While these behaviors are normal, it is important that we continue to support our children to stay physically and mentally healthy—even when we just want to sit on the couch and do nothing—and monitor their stress levels. Children’s behaviors are their way of communicating that something is happening. Don’t ignore them, thinking that they will go way. Check in with your child and try to understand what’s going on for them.

In this article, Drs. Sheffield Morris and Hays-Grudo offer 10 strategies to help children reduce stress and build resilience.

Anti-Racist Parenting Resource

In this 3 min video produced by PBS Kids, you can learn how to model anti-racism for your children.

January 24

Overcoming the Pressure to Always Do More

How was your week? Mine was not that great. I had no energy to get up in the morning and work out, like I regularly do. I struggled to focus on work and felt unproductive. Despite not feeling well, I felt guilty for having a slower breakfast or canceling a few calls. I know many parents have been in a similar situation. The need to be constantly productive is overwhelming!

Dr. Devon Price, author of Laziness Does Not Exist, argues that the pressure to overwork and over-commit is interwoven into American history. We have an unsustainable amount of tasks that need to be accomplished, “which naturally leads us to fail and see ourselves as lazy, even if we’re doing more than we’ve ever done before.”  So, how can we change this dynamic and stop this unhealthy pattern?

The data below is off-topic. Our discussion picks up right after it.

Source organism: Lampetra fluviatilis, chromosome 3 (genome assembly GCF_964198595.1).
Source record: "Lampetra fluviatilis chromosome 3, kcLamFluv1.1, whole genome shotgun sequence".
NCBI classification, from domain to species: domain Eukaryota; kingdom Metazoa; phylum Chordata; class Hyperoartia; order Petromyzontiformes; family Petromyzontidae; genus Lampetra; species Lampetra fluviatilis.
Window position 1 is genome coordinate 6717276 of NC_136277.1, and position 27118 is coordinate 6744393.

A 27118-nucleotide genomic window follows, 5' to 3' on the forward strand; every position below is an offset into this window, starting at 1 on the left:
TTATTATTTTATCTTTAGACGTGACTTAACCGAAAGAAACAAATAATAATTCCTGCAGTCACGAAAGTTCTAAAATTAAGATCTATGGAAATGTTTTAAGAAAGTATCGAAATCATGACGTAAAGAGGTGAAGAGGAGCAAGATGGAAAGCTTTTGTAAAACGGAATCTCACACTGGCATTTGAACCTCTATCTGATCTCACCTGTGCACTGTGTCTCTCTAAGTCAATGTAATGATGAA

It takes a lot of work to change these cultural mindsets and unlearn these beliefs. Dr. Price recommends questioning situations and people that we label as “lazy” and reflecting on why we have that perception. Then, with compassion, we can analyze why these behaviors are happening. For more tips and a full interview with Dr. Price, check out this article published by the Greater Good Magazine.

Anti-Racist Parenting Resource

If you want to understand why it is so difficult to have conversations about race and racism, check out Facing the Divide, a video series designed to bring psychological science to the conversation regarding the connections among race, racism and health. It is produced by the American Psychological Association.